As a writer, Ken Follett is a semi-decent woodworker.
 
His enormous new book—the first in a series—seeks to embody nothing less than the social, cultural and political history of the twentieth century through the interlocking lives of several representative families at all levels of society and hailing equally from several nations (although this British writer scants the USA, a factor likely to render his book less enticing to the egocentric American reader).  But this novel's characters, events, themes and conclusions are so well-worn and pre-digested that the effect is that of consuming flat soda poured into a factory-new bottle sculpted to resemble a retro container. 
 
You can simulate the complete experience of Follett's novel, except with immensely greater frissons and rewards, simply by reading Thomas Hardy's Tess of the d'Urbervilles, Richard Llewellyn's How Green Was My Valley, John Dos Passos's U.S.A. trilogy, Erich Maria Remarque's All Quiet on the Western Front, Robert Graves's Goodbye to All That, E. L. Doctorow's Billy Bathgate, William Faulkner's Soldiers' Pay, and Herbert Asbury's The Gangs of New York in quick succession.  While amalgamating so many influences into one volume might represent an eccentrically synthetic accomplishment, it hardly seems worth doing in the first place.  So fustily old-school and by-the-numbers is this book that if it were shipped via time-warp back to 1917, it would still struggle to be  hailed as the promising but unambitious work of a minor new writer.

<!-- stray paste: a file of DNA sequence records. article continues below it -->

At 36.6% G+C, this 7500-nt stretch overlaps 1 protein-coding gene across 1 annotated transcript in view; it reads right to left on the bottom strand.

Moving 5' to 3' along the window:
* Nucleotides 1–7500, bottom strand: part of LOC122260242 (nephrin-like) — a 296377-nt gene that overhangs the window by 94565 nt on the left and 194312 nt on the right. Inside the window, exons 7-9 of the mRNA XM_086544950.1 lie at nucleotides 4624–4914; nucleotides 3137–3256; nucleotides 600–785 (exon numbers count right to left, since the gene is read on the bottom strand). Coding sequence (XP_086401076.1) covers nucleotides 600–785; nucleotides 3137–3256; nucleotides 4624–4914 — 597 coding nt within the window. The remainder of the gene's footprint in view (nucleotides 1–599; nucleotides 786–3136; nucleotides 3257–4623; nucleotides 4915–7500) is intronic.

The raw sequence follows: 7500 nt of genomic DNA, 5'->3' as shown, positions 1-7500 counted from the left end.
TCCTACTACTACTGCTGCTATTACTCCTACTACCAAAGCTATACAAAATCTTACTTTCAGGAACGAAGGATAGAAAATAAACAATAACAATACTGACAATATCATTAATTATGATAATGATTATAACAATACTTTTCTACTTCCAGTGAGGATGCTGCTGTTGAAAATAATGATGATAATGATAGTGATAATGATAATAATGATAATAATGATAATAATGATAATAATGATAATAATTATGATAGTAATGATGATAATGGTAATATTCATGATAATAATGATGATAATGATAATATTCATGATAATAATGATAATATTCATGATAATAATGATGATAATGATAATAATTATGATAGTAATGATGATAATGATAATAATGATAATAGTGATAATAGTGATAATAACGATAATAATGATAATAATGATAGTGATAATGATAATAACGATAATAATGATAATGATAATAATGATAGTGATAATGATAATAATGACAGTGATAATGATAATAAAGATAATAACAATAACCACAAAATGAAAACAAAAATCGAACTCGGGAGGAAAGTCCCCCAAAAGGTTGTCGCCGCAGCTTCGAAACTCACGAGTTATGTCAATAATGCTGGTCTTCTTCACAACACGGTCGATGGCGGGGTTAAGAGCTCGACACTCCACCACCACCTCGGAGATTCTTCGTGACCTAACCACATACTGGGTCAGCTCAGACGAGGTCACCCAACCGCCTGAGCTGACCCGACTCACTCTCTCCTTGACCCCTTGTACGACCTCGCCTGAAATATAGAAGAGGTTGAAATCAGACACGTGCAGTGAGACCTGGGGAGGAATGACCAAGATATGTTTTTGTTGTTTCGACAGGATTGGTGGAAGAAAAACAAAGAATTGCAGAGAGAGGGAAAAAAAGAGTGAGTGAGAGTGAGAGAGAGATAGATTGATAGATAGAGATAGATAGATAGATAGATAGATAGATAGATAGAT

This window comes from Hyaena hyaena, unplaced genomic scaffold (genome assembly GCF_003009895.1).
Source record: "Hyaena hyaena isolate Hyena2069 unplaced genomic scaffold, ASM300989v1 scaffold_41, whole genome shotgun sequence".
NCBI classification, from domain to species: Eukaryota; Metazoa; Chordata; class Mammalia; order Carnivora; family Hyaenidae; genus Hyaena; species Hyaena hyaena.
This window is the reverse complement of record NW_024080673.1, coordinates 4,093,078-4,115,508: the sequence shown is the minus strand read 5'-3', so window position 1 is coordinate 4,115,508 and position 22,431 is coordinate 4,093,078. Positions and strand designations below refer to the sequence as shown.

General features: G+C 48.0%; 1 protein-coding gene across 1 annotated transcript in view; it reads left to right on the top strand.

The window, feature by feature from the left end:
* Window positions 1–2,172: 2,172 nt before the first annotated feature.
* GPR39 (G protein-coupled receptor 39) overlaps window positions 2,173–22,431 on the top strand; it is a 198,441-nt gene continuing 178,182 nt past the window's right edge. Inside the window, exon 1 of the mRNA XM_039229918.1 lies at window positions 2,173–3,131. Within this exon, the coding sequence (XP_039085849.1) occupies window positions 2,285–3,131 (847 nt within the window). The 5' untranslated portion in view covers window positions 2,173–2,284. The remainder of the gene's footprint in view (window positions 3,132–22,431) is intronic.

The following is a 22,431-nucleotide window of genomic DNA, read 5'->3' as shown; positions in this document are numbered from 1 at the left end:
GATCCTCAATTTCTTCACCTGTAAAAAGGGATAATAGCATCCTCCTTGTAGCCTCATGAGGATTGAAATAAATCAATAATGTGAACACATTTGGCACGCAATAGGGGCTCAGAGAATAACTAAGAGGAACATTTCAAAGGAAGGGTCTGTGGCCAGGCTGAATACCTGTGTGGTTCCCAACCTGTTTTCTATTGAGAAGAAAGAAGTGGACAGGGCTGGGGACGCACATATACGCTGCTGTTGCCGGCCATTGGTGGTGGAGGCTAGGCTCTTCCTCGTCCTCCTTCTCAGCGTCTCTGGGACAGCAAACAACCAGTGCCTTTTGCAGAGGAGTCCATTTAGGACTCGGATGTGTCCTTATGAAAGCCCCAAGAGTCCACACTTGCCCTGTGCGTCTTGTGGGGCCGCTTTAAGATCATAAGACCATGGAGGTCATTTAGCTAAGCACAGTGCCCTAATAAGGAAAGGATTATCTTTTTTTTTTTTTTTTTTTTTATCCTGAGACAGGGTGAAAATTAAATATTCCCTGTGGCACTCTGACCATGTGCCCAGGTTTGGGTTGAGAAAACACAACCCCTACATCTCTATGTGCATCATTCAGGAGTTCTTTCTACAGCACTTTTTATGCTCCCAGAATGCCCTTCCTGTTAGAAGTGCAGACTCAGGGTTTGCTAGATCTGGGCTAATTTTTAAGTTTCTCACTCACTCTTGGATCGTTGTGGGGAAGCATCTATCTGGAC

Fall of Giants reads passably on a sentence-by-sentence level, where mortise joins tenon.  Its plotting is serviceably sturdy, all the events dovetailing together in predictable and mechanical fashion.  The people do talk like real human beings.  Humor does alternates with tragedy.  Period ambiance is attained through dutiful swotting up and disgorging of relevant minutiae of all sorts:  "…his gun, a Nagant M1895…[in which] used rounds were not automatically ejected, but had to be removed manually when reloading."   But the combinatorial manifestation of all these technical writerly virtues results merely in a wax dummy amalgamating a dozen more famous predecessors.  I can't imagine that anyone who has ever read even a single family saga set at any point in the first quarter of the twentieth century will be entertained or surprised or enlightened by this iteration.
 
Follett's near-thousand pages encompass precisely thirteen years of his chosen century.  Symbolically, a subsequent volume might well choose to focus on the Bataan Death March.

July 25: On this day in 1834 Samuel Taylor Coleridge died of heart disease at the age of sixty-one.